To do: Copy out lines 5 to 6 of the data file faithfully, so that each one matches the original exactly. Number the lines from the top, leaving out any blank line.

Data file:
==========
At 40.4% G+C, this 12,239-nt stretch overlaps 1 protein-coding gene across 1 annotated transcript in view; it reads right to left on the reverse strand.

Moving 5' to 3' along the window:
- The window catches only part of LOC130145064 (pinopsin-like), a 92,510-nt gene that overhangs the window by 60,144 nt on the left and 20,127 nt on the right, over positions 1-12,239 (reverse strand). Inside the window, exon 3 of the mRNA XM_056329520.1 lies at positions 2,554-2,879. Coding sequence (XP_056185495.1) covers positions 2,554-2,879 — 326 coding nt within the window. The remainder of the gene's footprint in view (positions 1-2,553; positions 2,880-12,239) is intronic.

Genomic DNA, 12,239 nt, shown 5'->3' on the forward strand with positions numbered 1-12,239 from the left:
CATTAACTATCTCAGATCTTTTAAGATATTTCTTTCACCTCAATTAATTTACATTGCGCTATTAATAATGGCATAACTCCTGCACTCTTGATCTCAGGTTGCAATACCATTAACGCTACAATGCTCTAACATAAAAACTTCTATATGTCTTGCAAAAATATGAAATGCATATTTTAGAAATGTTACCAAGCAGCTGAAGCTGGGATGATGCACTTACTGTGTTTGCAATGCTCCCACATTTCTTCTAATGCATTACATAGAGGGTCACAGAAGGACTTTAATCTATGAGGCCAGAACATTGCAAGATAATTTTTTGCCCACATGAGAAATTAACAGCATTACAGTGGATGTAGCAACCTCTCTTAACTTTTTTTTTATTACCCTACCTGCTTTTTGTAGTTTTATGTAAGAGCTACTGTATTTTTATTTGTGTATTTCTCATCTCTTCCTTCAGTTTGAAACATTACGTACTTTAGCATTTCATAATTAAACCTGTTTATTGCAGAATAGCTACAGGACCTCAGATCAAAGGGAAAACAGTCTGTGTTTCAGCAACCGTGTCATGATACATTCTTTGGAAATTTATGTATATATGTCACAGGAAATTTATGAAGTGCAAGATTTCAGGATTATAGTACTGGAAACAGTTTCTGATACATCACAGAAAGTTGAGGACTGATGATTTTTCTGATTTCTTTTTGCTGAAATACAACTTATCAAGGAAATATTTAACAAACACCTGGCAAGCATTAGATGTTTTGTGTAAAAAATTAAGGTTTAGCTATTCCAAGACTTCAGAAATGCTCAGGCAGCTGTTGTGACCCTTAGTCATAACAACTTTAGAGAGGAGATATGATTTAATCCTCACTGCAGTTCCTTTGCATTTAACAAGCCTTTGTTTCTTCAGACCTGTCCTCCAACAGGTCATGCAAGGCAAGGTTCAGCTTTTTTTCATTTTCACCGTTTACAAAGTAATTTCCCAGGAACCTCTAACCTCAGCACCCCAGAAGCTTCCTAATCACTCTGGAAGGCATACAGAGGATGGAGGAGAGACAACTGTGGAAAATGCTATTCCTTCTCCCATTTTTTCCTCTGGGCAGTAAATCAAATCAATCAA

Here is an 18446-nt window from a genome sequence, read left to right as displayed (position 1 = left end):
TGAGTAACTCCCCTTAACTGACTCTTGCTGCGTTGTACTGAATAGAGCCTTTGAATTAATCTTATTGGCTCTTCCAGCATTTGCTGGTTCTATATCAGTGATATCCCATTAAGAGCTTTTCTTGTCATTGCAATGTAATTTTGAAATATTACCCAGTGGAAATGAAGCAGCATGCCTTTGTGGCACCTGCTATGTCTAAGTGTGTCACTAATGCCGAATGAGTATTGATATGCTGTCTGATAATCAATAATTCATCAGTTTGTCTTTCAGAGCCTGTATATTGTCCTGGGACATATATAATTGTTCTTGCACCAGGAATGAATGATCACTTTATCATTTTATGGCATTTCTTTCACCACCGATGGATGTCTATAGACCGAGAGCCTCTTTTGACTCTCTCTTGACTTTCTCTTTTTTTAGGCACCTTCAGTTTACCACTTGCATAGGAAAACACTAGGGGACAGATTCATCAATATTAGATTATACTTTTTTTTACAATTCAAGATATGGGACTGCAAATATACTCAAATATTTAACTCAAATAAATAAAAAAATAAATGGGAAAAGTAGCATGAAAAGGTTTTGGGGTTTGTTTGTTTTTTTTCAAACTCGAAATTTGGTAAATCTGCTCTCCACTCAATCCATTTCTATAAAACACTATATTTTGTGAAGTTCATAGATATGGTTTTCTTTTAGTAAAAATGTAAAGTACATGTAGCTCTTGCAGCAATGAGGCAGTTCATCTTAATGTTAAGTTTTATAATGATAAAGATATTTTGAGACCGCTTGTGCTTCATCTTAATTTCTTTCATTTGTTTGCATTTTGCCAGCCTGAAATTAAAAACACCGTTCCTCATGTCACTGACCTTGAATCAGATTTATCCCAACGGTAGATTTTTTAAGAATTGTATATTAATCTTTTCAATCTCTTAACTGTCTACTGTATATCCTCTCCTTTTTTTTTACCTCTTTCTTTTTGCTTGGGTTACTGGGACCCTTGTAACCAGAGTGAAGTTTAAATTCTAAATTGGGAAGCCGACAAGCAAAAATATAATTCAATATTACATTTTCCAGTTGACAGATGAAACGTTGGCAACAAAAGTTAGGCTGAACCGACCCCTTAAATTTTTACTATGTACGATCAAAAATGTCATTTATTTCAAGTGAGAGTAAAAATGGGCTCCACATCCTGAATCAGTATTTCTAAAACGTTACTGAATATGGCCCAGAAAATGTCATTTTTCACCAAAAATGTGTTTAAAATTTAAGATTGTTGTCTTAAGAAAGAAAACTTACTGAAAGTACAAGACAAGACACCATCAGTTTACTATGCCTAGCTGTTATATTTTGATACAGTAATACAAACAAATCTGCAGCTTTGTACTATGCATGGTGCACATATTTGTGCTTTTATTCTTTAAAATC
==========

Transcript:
CATTAACTATCTCAGATCTTTTAAGATATTTCTTTCACCTCAATTAATTTACATTGCGCTATTAATAATGGCATAACTCCTGCACTCTTGATCTCAGGTTGCAATACCATTAACGCTACAATGCTCTAACATAAAAACTTCTATATGTCTTGCAAAAATATGAAATGCATATTTTAGAAATGTTACCAAGCAGCTGAAGCTGGGATGATGCACTTACTGTGTTTGCAATGCTCCCACATTTCTTCTAATGCATTACATAGAGGGTCACAGAAGGACTTTAATCTATGAGGCCAGAACATTGCAAGATAATTTTTTGCCCACATGAGAAATTAACAGCATTACAGTGGATGTAGCAACCTCTCTTAACTTTTTTTTTATTACCCTACCTGCTTTTTGTAGTTTTATGTAAGAGCTACTGTATTTTTATTTGTGTATTTCTCATCTCTTCCTTCAGTTTGAAACATTACGTACTTTAGCATTTCATAATTAAACCTGTTTATTGCAGAATAGCTACAGGACCTCAGATCAAAGGGAAAACAGTCTGTGTTTCAGCAACCGTGTCATGATACATTCTTTGGAAATTTATGTATATATGTCACAGGAAATTTATGAAGTGCAAGATTTCAGGATTATAGTACTGGAAACAGTTTCTGATACATCACAGAAAGTTGAGGACTGATGATTTTTCTGATTTCTTTTTGCTGAAATACAACTTATCAAGGAAATATTTAACAAACACCTGGCAAGCATTAGATGTTTTGTGTAAAAAATTAAGGTTTAGCTATTCCAAGACTTCAGAAATGCTCAGGCAGCTGTTGTGACCCTTAGTCATAACAACTTTAGAGAGGAGATATGATTTAATCCTCACTGCAGTTCCTTTGCATTTAACAAGCCTTTGTTTCTTCAGACCTGTCCTCCAACAGGTCATGCAAGGCAAGGTTCAGCTTTTTTTCATTTTCACCGTTTACAAAGTAATTTCCCAGGAACCTCTAACCTCAGCACCCCAGAAGCTTCCTAATCACTCTGGAAGGCATACAGAGGATGGAGGAGAGACAACTGTGGAAAATGCTATTCCTTCTCCCATTTTTTCCTCTGGGCAGTAAATCAAATCAATCAA

Here is an 18446-nt window from a genome sequence, read left to right as displayed (position 1 = left end):